U Sask. Huskies seniors celebrate final game together at U Sports women’s hockey nationals – Saskatoon

Six years after moving from the Edmonton area to join the University of Saskatchewan Huskies women’s hockey program, Camryn Drever stood in her familiar blue paint Sunday wondering there the time went.

“When my fifth-years told me that it goes by in the blink of an eye, they weren’t kidding and I didn’t understand it until now,” said Drever.

After the buzzer sounded on the consolation final of the 2024 U Sports Women’s Hockey Championship on Sunday, the Canada West player of the year was swarmed by her Huskies teammates in a swell of emotion and tears.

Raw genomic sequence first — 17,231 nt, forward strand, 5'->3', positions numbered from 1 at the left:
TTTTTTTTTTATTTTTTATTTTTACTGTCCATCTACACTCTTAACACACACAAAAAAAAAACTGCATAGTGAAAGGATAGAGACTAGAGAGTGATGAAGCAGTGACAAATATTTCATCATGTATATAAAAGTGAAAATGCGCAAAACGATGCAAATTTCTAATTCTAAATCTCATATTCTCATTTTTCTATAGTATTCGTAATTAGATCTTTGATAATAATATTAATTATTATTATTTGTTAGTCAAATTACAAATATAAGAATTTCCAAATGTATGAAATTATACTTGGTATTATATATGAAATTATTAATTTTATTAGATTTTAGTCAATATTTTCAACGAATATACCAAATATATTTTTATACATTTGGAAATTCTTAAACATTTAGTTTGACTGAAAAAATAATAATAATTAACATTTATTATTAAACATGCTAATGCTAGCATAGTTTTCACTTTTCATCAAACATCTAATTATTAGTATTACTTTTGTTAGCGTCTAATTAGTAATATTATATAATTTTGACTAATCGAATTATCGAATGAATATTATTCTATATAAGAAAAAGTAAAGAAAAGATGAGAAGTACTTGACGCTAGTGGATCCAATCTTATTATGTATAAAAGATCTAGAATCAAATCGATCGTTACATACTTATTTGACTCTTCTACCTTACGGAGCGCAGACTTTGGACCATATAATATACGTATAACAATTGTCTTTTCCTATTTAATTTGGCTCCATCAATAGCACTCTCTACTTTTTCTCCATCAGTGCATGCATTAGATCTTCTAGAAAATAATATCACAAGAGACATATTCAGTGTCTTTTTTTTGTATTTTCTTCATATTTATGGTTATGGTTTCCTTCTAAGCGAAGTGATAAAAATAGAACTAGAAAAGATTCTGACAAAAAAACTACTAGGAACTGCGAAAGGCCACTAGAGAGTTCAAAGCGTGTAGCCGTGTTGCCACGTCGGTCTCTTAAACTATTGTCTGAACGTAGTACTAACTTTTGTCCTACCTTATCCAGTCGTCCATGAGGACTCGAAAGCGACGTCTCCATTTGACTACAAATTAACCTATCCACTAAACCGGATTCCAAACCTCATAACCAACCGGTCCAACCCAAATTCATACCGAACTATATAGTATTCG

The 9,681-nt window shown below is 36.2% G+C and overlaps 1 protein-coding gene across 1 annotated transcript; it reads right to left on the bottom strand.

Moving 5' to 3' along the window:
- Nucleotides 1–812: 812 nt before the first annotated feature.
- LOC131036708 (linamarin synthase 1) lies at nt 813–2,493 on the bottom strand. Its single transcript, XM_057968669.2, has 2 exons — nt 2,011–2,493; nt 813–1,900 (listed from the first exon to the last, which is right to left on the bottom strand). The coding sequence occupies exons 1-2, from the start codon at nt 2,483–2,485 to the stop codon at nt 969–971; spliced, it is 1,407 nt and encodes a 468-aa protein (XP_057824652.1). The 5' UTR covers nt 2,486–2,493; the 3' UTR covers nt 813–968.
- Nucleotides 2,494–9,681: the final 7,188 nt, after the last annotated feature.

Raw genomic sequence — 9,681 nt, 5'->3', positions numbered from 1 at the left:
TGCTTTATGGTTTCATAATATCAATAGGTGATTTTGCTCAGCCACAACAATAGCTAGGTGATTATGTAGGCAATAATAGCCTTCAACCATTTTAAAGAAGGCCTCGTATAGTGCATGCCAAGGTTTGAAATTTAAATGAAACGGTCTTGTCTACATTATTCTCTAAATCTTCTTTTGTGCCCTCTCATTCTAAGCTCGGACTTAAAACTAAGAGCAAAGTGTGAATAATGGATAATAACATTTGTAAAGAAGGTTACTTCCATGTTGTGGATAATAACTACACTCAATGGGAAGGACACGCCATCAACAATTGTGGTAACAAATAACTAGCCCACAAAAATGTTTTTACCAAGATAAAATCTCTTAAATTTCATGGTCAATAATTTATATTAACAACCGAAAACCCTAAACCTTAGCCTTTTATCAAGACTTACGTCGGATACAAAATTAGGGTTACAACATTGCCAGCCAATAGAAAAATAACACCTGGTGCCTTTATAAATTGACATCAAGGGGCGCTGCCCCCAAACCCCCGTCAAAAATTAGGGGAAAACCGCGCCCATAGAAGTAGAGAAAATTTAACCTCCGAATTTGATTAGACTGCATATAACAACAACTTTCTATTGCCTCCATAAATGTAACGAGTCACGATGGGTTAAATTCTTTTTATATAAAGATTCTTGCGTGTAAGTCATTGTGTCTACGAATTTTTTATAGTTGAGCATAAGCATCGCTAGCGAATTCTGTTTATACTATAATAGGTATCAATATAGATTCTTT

Drever is one of seven Huskies who saw their university careers come to a close on home ice as Saskatchewan fell to the visiting UBC Thunderbirds by a 4-1 score to finish the national tournament in sixth place.

Among the Huskies’ all-time leaders in wins, save percentage and minutes played over her six seasons in Saskatoon, Drever said she wasn’t ready to leave the net that she’s called home for so many years.

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“After we shook hands with UBC there I kind of went and stood in the crease,” said Drever. “I just took it all in and was like, ‘This is the last moments of my career as a Huskie.’ I’m sure there’s lots to come, but just different emotions all over.”

Click to play video: 'Huskies hockey defender steps onto ice after cancer diagnosis'